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By Melissa Luz T. Lopez, Reporter


Policy settings expected to remain steady -- poll




Posted on December 14, 2015


THE BANGKO SENTRAL ng Pilipinas (BSP) will likely stand pat on current monetary policy settings in its upcoming review despite signs pointing to a rate hike in the United States finally transpiring this week, according to analysts polled last week who noted that the current stance already factors in the impact of such “lift-off” by the Federal Reserve.

All 13 economists polled said the BSP’s Monetary Board will again keep policy steady at its Dec. 17 policy review that comes right after the Dec. 15-16 meeting of the US Federal Reserve in which the latter is widely expected to decide to start raising interest rates after nearly a decade of keeping them near zero.

Reuters reported a 79% chance of the Fed finally hiking interest rates this week.

“The Monetary Board is likely maintain its policy stance in the near term notwithstanding an impending hike in US policy rates. While the implications of such a development on domestic financial market conditions bear watching, markets have in all probability already priced in the prospect and any volatility will likely be temporary,” Remrick E. Patagan, research director at the Institute for Development and Econometric Analysis, said in an e-mail. “Domestic demand and inflation conditions also support the view that policy settings remain appropriate.”

The Monetary Board has kept policy rates unchanged since September 2014, citing benign inflation and firm domestic demand that have anchored economic growth. Overnight borrowing and lending rates have remained at 4% and 6%, respectively, while special deposit account rates have been kept at 2.5% and banks’ reserve requirement ratios retained as well.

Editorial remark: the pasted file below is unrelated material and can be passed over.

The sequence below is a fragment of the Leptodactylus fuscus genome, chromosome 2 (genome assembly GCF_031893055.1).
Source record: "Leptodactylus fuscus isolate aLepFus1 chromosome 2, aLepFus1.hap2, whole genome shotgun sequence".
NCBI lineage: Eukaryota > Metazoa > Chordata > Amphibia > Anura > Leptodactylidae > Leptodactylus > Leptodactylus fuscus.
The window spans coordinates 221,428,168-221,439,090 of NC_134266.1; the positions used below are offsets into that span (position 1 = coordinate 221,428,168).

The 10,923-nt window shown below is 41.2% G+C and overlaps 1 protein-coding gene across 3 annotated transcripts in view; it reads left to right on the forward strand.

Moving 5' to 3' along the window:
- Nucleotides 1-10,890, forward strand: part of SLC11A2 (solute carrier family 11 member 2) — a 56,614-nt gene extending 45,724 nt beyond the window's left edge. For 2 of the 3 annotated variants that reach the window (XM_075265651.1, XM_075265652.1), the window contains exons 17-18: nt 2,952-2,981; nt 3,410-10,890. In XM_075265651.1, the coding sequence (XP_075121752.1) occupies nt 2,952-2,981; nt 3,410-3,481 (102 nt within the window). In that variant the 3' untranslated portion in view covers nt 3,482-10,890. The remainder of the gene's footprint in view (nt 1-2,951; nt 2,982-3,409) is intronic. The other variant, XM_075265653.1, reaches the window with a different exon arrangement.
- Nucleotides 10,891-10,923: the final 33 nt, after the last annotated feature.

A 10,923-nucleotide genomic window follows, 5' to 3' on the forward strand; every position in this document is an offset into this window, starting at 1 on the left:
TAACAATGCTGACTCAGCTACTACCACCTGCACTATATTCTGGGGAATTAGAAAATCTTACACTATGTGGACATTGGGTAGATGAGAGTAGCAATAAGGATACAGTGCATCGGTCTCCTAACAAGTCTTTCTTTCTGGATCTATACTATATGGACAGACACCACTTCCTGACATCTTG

Nicholas Antonio T. Mapa, economist at the Bank of the Philippine Islands, noted that “[t]he BSP has consistently highlighted that the Philippines is well-placed to withstand a Fed lift-off and that moves in 2014 were carried out in preparation for the eventuality of a hike by the Fed. BSP has also signalled to the market that they will be keeping policy rates unchanged at its next meeting.”

Inflation has averaged 1.4% in the 11 months to November, well below the government’s 2-4% target range, while economic growth has averaged 5.6% in 2015’s first three quarters against an official 7-8% full-year target -- still faster than many Asian economies.

Analysts polled also held the view that the BSP will adjust key rates only as it shifts to an interest rate corridor system by the second quarter of 2016 in a bid to better influence market rates.

BSP Deputy Governor Diwa C. Guinigundo had earlier said there will likely be a one-time adjustment in benchmark interest rates, although he clarified that such tweak would merely be “operational” and should not be regarded a change in policy stance.